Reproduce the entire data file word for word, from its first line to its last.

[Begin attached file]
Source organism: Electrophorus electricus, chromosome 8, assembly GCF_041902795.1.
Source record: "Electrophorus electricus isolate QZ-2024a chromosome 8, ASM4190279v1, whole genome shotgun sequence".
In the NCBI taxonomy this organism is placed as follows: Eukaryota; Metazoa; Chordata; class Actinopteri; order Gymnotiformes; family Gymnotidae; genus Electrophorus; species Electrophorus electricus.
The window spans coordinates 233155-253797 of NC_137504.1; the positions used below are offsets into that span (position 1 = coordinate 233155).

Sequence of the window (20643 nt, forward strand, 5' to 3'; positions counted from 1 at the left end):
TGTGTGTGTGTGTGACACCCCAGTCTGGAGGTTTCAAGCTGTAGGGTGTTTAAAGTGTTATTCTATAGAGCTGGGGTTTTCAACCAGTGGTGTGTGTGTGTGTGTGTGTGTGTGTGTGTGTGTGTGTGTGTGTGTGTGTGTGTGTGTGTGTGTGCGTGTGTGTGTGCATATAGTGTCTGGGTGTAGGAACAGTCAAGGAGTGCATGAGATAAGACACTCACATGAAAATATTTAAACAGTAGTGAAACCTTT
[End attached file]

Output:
Source organism: Electrophorus electricus, chromosome 8, assembly GCF_041902795.1.
Source record: "Electrophorus electricus isolate QZ-2024a chromosome 8, ASM4190279v1, whole genome shotgun sequence".
In the NCBI taxonomy this organism is placed as follows: Eukaryota; Metazoa; Chordata; class Actinopteri; order Gymnotiformes; family Gymnotidae; genus Electrophorus; species Electrophorus electricus.
The window spans coordinates 233155-253797 of NC_137504.1; the positions used below are offsets into that span (position 1 = coordinate 233155).

Sequence of the window (20643 nt, forward strand, 5' to 3'; positions counted from 1 at the left end):
TGTGTGTGTGTGTGACACCCCAGTCTGGAGGTTTCAAGCTGTAGGGTGTTTAAAGTGTTATTCTATAGAGCTGGGGTTTTCAACCAGTGGTGTGTGTGTGTGTGTGTGTGTGTGTGTGTGTGTGTGTGTGTGTGTGTGTGTGTGTGTGTGTGTGCGTGTGTGTGTGCATATAGTGTCTGGGTGTAGGAACAGTCAAGGAGTGCATGAGATAAGACACTCACATGAAAATATTTAAACAGTAGTGAAACCTTT